Fear...Many Faces, Same Result By Mark Walstrom

 

There is an insanity to all of the violence that is plaguing our world today.

Who or what is responsible for these acts of violence?

Is this the kind of world we want to live in?

While it makes some logical sense to blame power hungry leaders, corrupt governments, poverty, and a host of other social ills for this pandemic of violence, those are merely the surface level markers of the underlying affliction. The greatest threat to current and future stability in the United States, as well as the world community, is fear. And the most debilitating fear is the fear of taking an open and honest look within ourselves and how we contribute to the very fabric of society that we abhor. Until we accept this reality we will continue treating the symptoms rather than addressing the underlying cause.

Fear is the single most destructive force within each of us. While its true that some fear is life affirming, like instinctual fear that steers us away from potential danger or fear that motivates us to take positive action, the majority of fear is born from a deep insecurity within and is life-denying. Many of us, prior to our 10th birthday, already had the seed of self doubt planted within our psyches and from that time forward we've lived under the internal tension of that lie...that there is something inherently wrong or bad about me. The great majority of us do not escape this affliction.

The fears that impact our lives are varied, numerous, and well disguised: we fear change, we fear uncomfortable emotions, we fear uncertainty, we fear failure, we fear success, we fear differences, we fear intimacy, we fear vulnerability, we fear not having enough, we fear not being enough. It could be said that we fear living and we fear dying. Many of our fears are not so strong that we would label them fears and the internal scripts that feed the fears are even further out of our conscious awareness.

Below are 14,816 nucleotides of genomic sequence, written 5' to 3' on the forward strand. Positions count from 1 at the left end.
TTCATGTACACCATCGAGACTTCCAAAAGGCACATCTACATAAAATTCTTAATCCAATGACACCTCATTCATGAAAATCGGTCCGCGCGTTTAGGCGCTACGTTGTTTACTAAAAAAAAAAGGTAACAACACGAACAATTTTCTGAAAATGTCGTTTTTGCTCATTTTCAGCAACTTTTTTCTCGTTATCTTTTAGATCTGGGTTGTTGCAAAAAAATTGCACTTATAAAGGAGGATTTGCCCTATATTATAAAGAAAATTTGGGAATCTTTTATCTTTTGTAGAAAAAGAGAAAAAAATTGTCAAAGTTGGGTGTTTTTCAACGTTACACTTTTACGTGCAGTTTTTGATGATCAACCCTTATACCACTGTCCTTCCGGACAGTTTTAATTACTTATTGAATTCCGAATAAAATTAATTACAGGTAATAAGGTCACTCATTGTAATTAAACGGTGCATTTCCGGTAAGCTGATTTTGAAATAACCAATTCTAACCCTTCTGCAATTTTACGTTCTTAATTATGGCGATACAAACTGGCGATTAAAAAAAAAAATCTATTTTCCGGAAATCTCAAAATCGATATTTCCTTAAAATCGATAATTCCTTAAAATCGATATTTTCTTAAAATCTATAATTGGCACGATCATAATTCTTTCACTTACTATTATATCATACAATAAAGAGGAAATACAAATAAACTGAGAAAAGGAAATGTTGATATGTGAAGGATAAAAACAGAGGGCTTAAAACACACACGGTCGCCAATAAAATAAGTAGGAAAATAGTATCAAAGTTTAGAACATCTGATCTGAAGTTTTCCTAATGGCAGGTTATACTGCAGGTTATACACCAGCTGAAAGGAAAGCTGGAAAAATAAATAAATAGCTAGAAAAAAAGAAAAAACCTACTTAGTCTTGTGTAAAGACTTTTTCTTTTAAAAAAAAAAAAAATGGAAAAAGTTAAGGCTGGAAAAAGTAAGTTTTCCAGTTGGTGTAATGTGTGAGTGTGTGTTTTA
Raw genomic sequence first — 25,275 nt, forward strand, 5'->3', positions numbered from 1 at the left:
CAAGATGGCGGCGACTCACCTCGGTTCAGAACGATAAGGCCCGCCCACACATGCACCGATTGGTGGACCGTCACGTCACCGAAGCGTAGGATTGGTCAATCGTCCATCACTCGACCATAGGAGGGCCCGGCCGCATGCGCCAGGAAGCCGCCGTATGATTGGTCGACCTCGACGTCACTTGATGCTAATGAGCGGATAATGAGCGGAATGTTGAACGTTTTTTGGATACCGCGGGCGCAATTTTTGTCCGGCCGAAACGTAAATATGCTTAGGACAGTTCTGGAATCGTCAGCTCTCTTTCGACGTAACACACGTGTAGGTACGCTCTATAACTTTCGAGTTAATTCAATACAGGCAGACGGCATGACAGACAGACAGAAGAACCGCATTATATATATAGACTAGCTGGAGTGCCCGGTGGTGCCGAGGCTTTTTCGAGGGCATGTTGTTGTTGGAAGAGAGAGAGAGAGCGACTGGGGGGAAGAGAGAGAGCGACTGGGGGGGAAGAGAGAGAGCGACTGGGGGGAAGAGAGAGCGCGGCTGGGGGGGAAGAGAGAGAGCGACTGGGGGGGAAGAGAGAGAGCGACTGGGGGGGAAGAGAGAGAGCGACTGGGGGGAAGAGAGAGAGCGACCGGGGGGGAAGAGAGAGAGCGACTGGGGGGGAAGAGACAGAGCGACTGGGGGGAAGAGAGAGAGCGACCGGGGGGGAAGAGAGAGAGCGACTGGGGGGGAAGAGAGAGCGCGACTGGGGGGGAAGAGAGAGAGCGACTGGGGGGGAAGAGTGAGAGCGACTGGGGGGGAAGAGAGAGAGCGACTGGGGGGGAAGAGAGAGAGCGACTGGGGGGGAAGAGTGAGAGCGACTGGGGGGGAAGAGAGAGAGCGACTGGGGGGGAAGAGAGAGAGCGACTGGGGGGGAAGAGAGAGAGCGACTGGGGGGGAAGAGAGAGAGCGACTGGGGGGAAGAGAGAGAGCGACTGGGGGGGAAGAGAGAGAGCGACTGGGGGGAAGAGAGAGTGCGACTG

Nevertheless, however mild or intense our fears may be, they create an underlying tension that preoccupies us with the need to seek relief which leads us to becoming increasingly self-centered and we establish maladaptive coping strategies...and the most extreme maladaptive coping strategy is violence.

It is important to see our self-absorption as fear-based and an unavoidable phase in our development. It is equally as important to see it as a phase we must pass through. Life experience tends to move us away from self-centeredness and toward responsibility. However, the nature of the issues we face today, individually and collectively, suggests we are in the middle of the painful learning curve of this developmental hurdle. Fear continues to keep us living out of our unhealthy ego drives.

The longer we function under the influence of fears and the unconscious lies that create the fears, the more we create a shadow self. The greater the fear, the larger the shadow. The larger the shadow, the more destructive the effect of the shadow. For most people, the shadow remains unexplored. Without exploration and integration, the shadow remains hidden and continues to be projected onto others in negative and sometimes harmful ways.

The road to recovery and renewal is a challenging one, not just because of the enormity of the problems but because we have yet to recognize the core issue beneath the problems. We will see true progress toward resolving societal ills by leaving the surface level of the problems and dropping into the core, acknowledging that our individual fear-based attitudes, beliefs, and behaviors are part of the problem. However, an acknowledgment alone will not be enough. We must be willing to make fundamental shifts in the way we live.

While the complexity of these issues is enormous, we can start with some simple changes that everyone can do regardless of age, race, sex, ethnic origin, religious affiliation or non-affiliation, socioeconomic status, personal beliefs, or political ideology. Here are some suggestions:

1). Be accountable. Admit to yourself and others the ways that fear has negatively effected you life and the lives of others.

2) Increase your capacity for self-reflection to access the hidden fears and realize your undeveloped talents and gifts that have been neglected. Work with a companion guide that can be a catalyst for movement away from the unconscious, conditioned self.

3) Dialogue with trusted others. Share your dreams and passions for a better world and discuss action steps for positive movement in that direction.

4) Monitor your thoughts...all thoughts...even the thoughts that seem positive...and drop them like a bad habit. Instead, try to live each moment as a direct experience of that moment rather than thinking, analyzing, or judging the moment. 

The words of Albert Einstein offer us wise counsel: " No problem can be solved from the same consciousness that created it". We can't rely on others to save us. Our leadership is operating under the same trance of fear and denial of personal responsibility. You and I are the only ones that can make a real difference in the world.

From Rumi...

"Your task is not to seek love, but to merely seek and find all the barriers within yourself that you have built against it".